If the transfer of an asset does not satisfy the requirements of IFRS 15 to be accounted for as a sale of the asset, the transferred asset is still recognised and a financial liability is recognised equal to the transfer proceeds in accordance with IFRS 9.

If the transfer of an asset is accounted for as a sale, the lessee accounting principles described above apply to those sold assets if the Mercedes-Benz Group leases them back from the buyer. Accordingly, only the amount of any gain or loss that relates to the rights transferred to the buyer-lessor is recognised.

The Mercedes-Benz Group as lessor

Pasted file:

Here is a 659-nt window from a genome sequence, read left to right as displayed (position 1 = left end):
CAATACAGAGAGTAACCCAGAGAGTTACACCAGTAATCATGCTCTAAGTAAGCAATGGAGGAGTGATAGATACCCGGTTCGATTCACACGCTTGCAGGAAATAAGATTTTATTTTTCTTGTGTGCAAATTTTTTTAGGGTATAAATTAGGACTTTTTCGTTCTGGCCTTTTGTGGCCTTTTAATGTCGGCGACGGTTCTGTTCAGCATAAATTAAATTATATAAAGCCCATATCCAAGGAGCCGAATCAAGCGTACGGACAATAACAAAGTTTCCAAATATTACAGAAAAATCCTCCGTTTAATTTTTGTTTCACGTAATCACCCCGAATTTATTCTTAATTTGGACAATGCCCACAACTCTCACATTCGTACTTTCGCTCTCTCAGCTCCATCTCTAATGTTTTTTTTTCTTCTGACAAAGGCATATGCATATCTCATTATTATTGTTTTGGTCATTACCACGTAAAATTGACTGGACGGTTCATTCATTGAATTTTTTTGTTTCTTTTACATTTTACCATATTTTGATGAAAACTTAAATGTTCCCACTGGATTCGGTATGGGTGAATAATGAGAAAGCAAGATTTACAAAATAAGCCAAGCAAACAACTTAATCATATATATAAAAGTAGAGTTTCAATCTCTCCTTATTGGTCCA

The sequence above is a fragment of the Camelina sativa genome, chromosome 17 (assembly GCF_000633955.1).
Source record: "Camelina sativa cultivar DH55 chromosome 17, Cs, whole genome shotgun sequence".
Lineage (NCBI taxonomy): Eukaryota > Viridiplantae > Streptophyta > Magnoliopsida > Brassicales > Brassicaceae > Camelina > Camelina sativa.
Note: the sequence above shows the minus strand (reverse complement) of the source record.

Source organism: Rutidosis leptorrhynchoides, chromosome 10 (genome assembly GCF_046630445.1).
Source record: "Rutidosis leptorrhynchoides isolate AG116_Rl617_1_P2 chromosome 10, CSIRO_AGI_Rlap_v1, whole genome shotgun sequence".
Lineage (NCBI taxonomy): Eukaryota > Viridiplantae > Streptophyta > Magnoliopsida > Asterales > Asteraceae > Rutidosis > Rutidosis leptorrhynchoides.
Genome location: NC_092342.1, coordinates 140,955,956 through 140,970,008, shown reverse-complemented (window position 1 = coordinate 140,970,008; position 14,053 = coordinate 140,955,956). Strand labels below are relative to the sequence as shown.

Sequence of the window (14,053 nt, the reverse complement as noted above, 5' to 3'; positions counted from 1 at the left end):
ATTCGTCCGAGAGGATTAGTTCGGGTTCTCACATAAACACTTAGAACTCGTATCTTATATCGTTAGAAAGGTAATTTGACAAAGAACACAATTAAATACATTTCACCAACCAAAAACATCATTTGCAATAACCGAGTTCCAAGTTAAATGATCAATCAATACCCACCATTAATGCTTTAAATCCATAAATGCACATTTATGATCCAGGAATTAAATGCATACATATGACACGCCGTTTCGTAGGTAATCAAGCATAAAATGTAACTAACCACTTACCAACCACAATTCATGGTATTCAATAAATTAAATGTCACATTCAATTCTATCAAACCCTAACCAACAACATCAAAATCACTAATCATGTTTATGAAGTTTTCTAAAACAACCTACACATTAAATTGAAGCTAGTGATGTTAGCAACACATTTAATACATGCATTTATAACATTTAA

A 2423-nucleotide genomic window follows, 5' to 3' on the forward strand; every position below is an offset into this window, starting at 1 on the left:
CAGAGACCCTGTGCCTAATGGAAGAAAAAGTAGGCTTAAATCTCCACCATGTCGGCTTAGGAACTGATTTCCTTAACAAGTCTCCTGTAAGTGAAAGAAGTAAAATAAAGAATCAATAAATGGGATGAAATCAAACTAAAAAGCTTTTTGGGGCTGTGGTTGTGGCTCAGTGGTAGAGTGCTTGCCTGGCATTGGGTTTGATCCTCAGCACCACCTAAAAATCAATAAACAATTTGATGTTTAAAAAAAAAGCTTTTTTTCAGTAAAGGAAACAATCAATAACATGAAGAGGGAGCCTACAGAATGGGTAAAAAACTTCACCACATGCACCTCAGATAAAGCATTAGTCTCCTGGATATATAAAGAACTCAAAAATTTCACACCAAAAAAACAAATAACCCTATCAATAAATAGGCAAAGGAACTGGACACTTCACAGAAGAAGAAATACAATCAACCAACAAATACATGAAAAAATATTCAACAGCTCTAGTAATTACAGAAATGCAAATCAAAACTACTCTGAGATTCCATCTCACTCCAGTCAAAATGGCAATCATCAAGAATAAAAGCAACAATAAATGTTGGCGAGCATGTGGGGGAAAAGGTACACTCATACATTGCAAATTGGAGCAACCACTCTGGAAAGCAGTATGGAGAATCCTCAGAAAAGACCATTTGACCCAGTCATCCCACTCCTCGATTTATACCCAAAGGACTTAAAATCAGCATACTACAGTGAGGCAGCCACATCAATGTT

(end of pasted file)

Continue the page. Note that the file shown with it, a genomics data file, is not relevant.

Based on the risk and rewards associated with a leased asset, it is assessed whether economic ownership of the leased asset is transferred to the lessee (so-called finance leases) or remains with the lessor (so-called operating leases).

Operating leases, i.e., by which economic ownership of the vehicle remains at the Mercedes-Benz Group, relate to vehicles that the Group produces itself and leases to third parties. Additionally, an operating lease may have to be reported with sales of vehicles for which the Group enters into a repurchase obligation:

  • Sales of vehicles by which the Mercedes-Benz Group is obliged to repurchase the vehicles in the future are accounted for as operating leases. This also applies to a call option that only grants the Mercedes-Benz Group the right to repurchase.